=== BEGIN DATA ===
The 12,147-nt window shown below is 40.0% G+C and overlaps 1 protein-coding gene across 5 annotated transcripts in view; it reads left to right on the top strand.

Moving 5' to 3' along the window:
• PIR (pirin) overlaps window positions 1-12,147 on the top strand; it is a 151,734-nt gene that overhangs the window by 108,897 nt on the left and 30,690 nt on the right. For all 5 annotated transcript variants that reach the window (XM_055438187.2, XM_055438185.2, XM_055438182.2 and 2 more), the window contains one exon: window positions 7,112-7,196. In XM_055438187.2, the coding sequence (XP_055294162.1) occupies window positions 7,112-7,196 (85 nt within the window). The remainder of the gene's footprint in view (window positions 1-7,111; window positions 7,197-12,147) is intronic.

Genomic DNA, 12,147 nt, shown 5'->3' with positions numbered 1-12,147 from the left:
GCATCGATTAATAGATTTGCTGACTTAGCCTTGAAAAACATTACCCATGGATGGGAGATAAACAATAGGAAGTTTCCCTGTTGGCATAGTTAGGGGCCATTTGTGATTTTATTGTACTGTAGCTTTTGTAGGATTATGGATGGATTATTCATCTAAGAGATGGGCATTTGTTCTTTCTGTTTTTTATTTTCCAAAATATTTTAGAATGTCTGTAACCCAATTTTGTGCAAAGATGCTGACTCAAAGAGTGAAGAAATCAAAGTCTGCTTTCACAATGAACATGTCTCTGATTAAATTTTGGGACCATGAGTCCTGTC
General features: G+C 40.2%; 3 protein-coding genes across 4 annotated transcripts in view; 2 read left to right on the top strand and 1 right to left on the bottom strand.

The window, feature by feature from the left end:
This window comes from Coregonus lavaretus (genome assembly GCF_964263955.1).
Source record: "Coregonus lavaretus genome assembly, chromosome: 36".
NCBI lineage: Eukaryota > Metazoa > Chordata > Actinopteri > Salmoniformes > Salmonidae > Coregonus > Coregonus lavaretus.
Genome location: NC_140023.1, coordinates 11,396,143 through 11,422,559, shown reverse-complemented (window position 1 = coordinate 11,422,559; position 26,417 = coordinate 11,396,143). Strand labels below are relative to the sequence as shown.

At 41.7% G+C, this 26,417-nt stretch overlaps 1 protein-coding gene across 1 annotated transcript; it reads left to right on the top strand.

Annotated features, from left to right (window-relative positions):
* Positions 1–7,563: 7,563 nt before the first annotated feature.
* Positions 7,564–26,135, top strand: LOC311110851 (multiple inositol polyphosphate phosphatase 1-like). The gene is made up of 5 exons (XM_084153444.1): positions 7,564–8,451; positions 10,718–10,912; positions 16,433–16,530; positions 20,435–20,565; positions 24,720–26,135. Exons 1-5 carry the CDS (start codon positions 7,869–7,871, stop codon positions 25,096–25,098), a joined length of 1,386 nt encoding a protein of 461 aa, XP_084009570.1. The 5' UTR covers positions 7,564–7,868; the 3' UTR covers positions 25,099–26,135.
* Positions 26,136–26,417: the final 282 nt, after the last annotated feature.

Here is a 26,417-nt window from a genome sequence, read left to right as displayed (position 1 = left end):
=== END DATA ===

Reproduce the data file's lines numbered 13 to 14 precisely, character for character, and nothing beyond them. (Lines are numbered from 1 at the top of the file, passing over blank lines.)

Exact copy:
Annotated features, from left to right (window-relative positions):
* Positions 1–7,563: 7,563 nt before the first annotated feature.